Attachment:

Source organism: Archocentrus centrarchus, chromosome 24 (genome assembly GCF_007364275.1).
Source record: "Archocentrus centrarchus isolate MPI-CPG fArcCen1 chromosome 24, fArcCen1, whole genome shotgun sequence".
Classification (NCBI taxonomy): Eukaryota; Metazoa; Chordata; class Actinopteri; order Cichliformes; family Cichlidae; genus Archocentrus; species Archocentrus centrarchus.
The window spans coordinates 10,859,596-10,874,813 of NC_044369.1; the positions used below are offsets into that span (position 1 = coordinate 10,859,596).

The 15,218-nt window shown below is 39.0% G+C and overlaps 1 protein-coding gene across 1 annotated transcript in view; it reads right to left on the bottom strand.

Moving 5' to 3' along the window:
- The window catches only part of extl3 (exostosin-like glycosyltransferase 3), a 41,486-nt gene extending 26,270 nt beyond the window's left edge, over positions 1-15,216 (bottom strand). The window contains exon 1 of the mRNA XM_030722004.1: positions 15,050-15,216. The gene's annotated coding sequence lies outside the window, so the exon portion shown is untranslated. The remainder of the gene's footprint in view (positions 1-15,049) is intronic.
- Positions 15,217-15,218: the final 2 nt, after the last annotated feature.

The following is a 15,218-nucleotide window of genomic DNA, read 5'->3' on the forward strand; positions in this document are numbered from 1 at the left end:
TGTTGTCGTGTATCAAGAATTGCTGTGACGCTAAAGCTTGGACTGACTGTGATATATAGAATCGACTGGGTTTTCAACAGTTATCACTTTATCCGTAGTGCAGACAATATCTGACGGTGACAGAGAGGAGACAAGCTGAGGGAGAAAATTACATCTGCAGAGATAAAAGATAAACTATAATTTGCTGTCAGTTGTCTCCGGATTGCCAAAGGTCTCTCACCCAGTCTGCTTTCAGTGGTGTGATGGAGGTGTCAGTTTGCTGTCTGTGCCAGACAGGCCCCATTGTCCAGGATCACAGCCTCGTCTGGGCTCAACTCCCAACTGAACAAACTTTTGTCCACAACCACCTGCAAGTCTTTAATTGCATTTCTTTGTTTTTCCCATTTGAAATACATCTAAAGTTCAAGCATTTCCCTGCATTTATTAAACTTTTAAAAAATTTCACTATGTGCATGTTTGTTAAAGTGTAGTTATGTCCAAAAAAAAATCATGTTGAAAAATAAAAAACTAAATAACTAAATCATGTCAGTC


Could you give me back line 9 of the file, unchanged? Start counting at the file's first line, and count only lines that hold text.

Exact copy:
The following is a 15,218-nucleotide window of genomic DNA, read 5'->3' on the forward strand; positions in this document are numbered from 1 at the left end: